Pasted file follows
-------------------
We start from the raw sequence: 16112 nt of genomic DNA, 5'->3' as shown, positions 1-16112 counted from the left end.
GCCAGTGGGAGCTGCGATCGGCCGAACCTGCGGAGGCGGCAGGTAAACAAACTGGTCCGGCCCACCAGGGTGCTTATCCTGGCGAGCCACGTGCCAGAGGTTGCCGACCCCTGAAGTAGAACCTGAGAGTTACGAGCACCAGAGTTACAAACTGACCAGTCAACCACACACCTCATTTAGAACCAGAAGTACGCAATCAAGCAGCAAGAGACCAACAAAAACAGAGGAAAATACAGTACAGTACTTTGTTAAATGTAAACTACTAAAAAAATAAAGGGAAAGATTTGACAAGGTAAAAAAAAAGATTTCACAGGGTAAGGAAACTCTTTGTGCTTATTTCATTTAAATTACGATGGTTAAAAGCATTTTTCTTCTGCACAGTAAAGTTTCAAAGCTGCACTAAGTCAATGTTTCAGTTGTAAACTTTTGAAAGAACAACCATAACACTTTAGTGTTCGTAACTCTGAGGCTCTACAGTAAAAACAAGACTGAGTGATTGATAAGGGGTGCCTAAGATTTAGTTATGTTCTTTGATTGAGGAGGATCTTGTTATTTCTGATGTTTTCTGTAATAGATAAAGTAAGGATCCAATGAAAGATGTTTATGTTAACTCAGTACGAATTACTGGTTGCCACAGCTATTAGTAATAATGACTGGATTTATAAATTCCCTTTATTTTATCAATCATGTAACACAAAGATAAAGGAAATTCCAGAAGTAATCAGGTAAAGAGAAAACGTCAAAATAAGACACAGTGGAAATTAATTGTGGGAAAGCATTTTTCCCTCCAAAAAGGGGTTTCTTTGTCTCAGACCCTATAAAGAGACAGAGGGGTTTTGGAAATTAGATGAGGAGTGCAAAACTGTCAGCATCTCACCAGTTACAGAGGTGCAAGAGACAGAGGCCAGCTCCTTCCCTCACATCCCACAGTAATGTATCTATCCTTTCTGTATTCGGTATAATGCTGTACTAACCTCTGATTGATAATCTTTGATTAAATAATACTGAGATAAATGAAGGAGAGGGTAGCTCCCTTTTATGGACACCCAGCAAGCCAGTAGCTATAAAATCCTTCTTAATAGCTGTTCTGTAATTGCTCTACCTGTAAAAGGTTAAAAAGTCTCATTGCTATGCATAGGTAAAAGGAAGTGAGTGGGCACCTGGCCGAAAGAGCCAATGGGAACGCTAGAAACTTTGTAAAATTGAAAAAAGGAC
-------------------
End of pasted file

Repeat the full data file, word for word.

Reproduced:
We start from the raw sequence: 16112 nt of genomic DNA, 5'->3' as shown, positions 1-16112 counted from the left end.
GCCAGTGGGAGCTGCGATCGGCCGAACCTGCGGAGGCGGCAGGTAAACAAACTGGTCCGGCCCACCAGGGTGCTTATCCTGGCGAGCCACGTGCCAGAGGTTGCCGACCCCTGAAGTAGAACCTGAGAGTTACGAGCACCAGAGTTACAAACTGACCAGTCAACCACACACCTCATTTAGAACCAGAAGTACGCAATCAAGCAGCAAGAGACCAACAAAAACAGAGGAAAATACAGTACAGTACTTTGTTAAATGTAAACTACTAAAAAAATAAAGGGAAAGATTTGACAAGGTAAAAAAAAAGATTTCACAGGGTAAGGAAACTCTTTGTGCTTATTTCATTTAAATTACGATGGTTAAAAGCATTTTTCTTCTGCACAGTAAAGTTTCAAAGCTGCACTAAGTCAATGTTTCAGTTGTAAACTTTTGAAAGAACAACCATAACACTTTAGTGTTCGTAACTCTGAGGCTCTACAGTAAAAACAAGACTGAGTGATTGATAAGGGGTGCCTAAGATTTAGTTATGTTCTTTGATTGAGGAGGATCTTGTTATTTCTGATGTTTTCTGTAATAGATAAAGTAAGGATCCAATGAAAGATGTTTATGTTAACTCAGTACGAATTACTGGTTGCCACAGCTATTAGTAATAATGACTGGATTTATAAATTCCCTTTATTTTATCAATCATGTAACACAAAGATAAAGGAAATTCCAGAAGTAATCAGGTAAAGAGAAAACGTCAAAATAAGACACAGTGGAAATTAATTGTGGGAAAGCATTTTTCCCTCCAAAAAGGGGTTTCTTTGTCTCAGACCCTATAAAGAGACAGAGGGGTTTTGGAAATTAGATGAGGAGTGCAAAACTGTCAGCATCTCACCAGTTACAGAGGTGCAAGAGACAGAGGCCAGCTCCTTCCCTCACATCCCACAGTAATGTATCTATCCTTTCTGTATTCGGTATAATGCTGTACTAACCTCTGATTGATAATCTTTGATTAAATAATACTGAGATAAATGAAGGAGAGGGTAGCTCCCTTTTATGGACACCCAGCAAGCCAGTAGCTATAAAATCCTTCTTAATAGCTGTTCTGTAATTGCTCTACCTGTAAAAGGTTAAAAAGTCTCATTGCTATGCATAGGTAAAAGGAAGTGAGTGGGCACCTGGCCGAAAGAGCCAATGGGAACGCTAGAAACTTTGTAAAATTGAAAAAAGGAC